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A research statement is similar in many ways to a personal statement, but this is an essay mainly about your research goals and career objectives. Universities and scholarship entities may evaluate your application for Master or Ph.D. program admissions based on your research statement among other documents.

Keep in mind that if required, this is one of the most critical components of your application. You should show that you are genuinely interested in studying an issue and that you are worth their time and money.

Writing an excellent research statement is indeed tricky, but there are things that can help you prepare your statement. In this post, we are sharing pointers that have helped us in writing our study research objectives for our respective Fulbright scholarships, graduate school and research grants.

The following are some tips you should keep in mind while writing your research statement:

Define your broader area of interest with a focus on some specialization: Define from the outset your more general field of study. Remember, don’t make it too broad as to include everything in the world in it. For example, if you want to study human rights in your Master, don’t say international relations.

Once you define your broad area of interest, you should specify your specialization. For instance, what is it that you want to focus on in Human Rights? it could be gender rights, women rights, etc. The more specific you are, the better. The problem with many research statements is that they are too broad and overgeneralized. Keep in mind that you can’t study everything in your field. Be focused on one single issue or a question.

Is there a puzzle/question that remains unresolved? Say what problem or puzzle in your study is understudied. However, support your claim with evidence from the literature. Sometimes, the admission or scholarship committee get hundreds of thousands of applications. Those who say something unique, stand out from the crowd. If you don’t want to waste your time on writing dozens of statements, consider this tip.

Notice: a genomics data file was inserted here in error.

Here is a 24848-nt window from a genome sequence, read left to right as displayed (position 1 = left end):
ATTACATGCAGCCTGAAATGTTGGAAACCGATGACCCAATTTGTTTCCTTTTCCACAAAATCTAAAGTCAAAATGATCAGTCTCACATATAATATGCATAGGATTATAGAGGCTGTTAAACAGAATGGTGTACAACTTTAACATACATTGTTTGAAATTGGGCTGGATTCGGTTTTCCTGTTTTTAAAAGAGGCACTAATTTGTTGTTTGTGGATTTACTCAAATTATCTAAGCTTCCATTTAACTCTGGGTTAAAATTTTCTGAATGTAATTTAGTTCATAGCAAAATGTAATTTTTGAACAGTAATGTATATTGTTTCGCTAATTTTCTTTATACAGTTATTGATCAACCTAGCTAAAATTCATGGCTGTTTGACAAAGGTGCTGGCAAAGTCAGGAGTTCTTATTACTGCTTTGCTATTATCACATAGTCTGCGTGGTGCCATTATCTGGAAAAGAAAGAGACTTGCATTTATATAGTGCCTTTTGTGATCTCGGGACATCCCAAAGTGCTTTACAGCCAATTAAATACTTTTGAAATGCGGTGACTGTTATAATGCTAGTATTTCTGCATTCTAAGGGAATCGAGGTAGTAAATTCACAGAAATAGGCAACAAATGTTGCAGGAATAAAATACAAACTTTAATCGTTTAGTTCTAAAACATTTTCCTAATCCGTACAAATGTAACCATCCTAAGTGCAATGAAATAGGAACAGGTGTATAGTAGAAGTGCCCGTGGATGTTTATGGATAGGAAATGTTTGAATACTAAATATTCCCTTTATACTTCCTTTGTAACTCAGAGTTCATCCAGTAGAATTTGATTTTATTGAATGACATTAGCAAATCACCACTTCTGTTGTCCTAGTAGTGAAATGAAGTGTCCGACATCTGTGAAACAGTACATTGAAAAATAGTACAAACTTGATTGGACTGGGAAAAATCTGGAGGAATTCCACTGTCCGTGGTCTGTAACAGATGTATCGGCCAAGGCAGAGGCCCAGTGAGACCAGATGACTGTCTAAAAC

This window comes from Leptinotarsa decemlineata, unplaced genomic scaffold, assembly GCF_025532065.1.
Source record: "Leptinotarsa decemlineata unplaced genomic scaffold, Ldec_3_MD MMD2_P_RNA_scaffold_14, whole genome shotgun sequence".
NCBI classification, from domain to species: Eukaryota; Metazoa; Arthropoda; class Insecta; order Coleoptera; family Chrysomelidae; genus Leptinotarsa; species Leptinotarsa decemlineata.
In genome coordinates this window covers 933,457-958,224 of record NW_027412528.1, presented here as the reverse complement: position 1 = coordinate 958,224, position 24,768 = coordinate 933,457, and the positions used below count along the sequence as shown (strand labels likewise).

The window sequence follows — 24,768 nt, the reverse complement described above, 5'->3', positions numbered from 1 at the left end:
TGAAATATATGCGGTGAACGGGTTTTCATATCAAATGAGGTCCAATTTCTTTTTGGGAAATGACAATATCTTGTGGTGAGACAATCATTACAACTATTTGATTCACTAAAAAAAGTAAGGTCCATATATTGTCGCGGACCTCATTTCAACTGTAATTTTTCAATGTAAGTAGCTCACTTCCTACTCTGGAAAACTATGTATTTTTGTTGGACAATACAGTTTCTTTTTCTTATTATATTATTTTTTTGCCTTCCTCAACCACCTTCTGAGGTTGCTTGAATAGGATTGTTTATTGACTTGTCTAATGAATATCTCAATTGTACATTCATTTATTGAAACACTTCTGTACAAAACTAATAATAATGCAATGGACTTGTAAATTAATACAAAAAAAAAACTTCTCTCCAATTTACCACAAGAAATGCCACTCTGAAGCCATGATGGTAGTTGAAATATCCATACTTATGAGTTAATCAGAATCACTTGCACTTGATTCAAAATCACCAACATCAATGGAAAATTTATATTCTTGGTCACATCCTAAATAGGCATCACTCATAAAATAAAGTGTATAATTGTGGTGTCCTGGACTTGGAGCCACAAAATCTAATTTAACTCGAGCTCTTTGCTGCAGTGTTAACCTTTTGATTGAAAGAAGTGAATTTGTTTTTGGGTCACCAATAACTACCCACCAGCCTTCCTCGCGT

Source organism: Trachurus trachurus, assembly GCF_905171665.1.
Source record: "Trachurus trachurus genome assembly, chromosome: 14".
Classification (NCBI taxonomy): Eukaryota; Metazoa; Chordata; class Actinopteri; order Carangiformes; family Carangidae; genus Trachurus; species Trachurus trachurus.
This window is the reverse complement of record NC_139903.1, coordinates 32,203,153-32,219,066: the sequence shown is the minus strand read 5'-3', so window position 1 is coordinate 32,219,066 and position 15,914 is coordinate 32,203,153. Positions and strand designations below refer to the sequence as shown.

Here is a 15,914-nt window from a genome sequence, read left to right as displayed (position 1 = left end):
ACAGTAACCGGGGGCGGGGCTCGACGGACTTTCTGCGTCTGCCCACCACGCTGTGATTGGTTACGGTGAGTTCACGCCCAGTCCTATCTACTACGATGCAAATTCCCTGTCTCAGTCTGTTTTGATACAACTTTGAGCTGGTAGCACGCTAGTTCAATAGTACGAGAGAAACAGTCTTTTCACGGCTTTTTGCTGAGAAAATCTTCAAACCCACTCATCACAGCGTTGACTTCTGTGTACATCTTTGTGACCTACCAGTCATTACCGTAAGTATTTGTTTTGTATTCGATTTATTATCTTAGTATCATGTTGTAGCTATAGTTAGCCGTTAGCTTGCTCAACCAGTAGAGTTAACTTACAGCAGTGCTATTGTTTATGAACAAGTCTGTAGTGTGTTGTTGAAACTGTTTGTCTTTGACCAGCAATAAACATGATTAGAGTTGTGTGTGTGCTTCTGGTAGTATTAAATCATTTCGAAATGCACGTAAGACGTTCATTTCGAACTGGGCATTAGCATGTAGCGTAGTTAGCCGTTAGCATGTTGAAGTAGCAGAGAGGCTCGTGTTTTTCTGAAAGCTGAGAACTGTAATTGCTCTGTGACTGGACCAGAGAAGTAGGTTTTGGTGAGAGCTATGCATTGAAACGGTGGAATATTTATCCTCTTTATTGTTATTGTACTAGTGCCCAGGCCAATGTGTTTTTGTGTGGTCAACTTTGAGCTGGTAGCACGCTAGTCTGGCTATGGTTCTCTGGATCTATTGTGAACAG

Structure of the essay: A clean essay is easy to go through. State your broad and specific interest in the first couple of paragraphs—this will be considered the introduction to your essay. Briefly give reasons for your interest.  Depending on the word limit, each body paragraph should address a specific point. The end should wrap up and explain the impact of the study on your country, the world, and you academically and professionally.

Include relevant research/work experience: Don’t forget to talk about your relevant work experience. What you studied, what you liked and what you did not. If something didn’t go well for you, explain why. This is important to mention because the point of this essay is also for the selection committee to know you better.

Impact of the study: Mention how your research will impact the broader field of study, your community or country, or even the world. Don’t just make assumptions, but state your claim carefully and with supporting evidence. Here you can also tell briefly how this particular study will impact you professionally.

For a scholarship, give valid reasons to fund you, including your post-study expectations. Of course, it is hard to know where you are going to be, but you should have a broad idea of what you want to do after getting your degree. Hopefully, your future goals will align with the interests of the scholarship.

Why is the program good for you and what would be your contribution? Tell them why does the program fit your objectives. Also, briefly state what you would bring to the program. This may range from increasing the diversity of campus and community life to contributing new perspectives to the classroom.

Keep to the word limit and other requirements: Although there is a standard format for a research statement, different institutions may have different requirements. Don’t disregard the rules. You don’t want your essay to be ignored for something as silly as the number of words.

Good luck!

Paulina A. ArancibiaAslam Kakar: Paulina is a Ph.D. Candidate in Ecology and Evolution and Aslam a Ph.D. Student in Global Affairs, Rutgers University